SPIE Photonics Europe, Brussels; 04/2014
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    ABSTRACT: Semiconductor ring lasers are promising sources in photonic integrated circuits because they do not require cleaved facets or mirrors to form a laser cavity. In this work, we characterize the wavelength switching speed of a tunable semiconductor ring lasers using filtered optical feedback. The filtered optical feedback is realized by employing two arrayed waveguide gratings to split/recombine light into different wavelength channels. Semiconductor optical amplifiers are placed in the feedback loop in order to control the feedback of each wavelength channel independently. The wavelength switching is achieved by changing the currents injected in the semiconductor optical amplifier gates. Experimentally, we observe a wavelength transition time of 5 ns. However, we also noticed a non-negligible delay in the switching process. [ Khoder et al, IEEE Photon. Technol. Lett. 26, 520{523, 2014]. We numerically reproduce the experimental results using rate equations taking into account the effect of spontaneous emission. The simulations further elaborate on the effect of the noise strength on the wavelength transition time and the delay time. © (2014) COPYRIGHT Society of Photo-Optical Instrumentation Engineers (SPIE). Downloading of the abstract is permitted for personal use only.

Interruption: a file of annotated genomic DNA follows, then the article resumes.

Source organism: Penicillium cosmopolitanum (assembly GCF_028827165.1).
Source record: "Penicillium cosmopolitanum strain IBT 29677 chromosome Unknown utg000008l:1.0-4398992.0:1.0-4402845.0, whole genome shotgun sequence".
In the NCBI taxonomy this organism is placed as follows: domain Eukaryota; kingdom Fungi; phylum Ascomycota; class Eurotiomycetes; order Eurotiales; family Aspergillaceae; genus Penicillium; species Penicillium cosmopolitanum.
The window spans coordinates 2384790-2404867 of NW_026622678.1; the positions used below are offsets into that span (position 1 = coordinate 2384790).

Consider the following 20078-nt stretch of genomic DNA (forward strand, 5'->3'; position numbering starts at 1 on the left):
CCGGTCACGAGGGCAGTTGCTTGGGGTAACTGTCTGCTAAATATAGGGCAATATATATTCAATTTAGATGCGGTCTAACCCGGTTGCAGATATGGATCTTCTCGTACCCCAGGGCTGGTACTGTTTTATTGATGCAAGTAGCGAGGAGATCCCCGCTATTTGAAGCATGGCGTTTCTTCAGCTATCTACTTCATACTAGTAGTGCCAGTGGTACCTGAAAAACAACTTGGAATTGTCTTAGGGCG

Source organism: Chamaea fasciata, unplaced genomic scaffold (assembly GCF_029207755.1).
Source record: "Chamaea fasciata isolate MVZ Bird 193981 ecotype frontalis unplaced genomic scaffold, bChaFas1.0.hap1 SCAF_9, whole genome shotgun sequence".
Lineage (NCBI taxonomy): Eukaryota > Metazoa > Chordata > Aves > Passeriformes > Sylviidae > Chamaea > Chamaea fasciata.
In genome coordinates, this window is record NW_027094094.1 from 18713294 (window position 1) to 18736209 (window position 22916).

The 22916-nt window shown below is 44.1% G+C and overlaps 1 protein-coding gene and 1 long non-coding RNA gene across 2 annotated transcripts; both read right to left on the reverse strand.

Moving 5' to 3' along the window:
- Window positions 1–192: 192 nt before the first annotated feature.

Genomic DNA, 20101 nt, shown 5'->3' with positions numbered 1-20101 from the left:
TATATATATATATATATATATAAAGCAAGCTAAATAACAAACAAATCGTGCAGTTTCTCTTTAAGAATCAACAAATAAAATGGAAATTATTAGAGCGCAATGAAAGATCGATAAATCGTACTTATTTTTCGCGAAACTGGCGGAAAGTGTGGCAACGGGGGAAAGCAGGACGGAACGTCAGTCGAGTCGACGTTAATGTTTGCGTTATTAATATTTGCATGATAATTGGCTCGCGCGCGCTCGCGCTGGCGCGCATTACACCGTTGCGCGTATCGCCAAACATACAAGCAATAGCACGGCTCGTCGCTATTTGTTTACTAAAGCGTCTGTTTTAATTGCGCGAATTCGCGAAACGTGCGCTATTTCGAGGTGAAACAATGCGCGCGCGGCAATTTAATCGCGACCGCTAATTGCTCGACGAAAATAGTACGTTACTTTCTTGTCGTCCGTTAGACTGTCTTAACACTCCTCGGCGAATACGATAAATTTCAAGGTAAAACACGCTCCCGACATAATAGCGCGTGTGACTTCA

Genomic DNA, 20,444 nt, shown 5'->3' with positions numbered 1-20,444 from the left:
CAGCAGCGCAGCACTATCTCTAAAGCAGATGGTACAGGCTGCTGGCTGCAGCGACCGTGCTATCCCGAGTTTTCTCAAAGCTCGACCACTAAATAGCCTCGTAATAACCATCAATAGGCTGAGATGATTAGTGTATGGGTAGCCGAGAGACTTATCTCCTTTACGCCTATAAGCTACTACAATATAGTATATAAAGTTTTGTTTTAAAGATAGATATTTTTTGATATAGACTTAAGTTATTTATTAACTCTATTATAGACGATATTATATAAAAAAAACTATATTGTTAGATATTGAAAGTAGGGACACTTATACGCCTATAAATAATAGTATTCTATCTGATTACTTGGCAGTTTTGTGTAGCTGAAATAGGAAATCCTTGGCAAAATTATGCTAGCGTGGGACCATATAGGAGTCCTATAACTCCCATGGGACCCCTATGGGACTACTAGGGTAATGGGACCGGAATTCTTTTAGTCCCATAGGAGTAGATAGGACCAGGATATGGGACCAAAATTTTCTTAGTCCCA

SPIE PHOTONICS EUROPE Silicon Photonics and Photonic Integrated Circuits IV, Brussels; 04/2014
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    ABSTRACT: We report a novel narrow-linewidth WDM transmitter operating at 10Gbps per transmission channel with 275kHz optical linewidth. The device was fabricated in generic InP-based foundry process and integrates AWG-laser with selective DBR-mirrors and Mach-Zehnder modulators.
    Optical Fiber Communication Conference; 03/2014
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    ABSTRACT: A ring mode-locked laser fabricated as a monolithic photonic integrated circuit using a InP based integration technology is presented. It generates an optical coherent comb around 1546 nm with a record 11.5 nm 3 dB bandwidth.
    Optical Fiber Communication Conference; 03/2014
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    ABSTRACT: We experimentally and numerically characterize the wavelength switching speed of a tunable semiconductor ring laser using filtered optical feedback. The feedback is realized employing two arrayed-waveguide gratings to split/recombine light into different wavelength channels. The wavelength tuning and switching is controlled by changing the currents injected in semiconductor optical amplifiers in the feedback section. A wavelength switching speed of a few ns is achieved.We investigate also the effect of the feedback parameters and noise strength on the wavelength switching speed
    IEEE Photonics Technology Letters 03/2014; 26(5):520-523. · 2.04 Impact Factor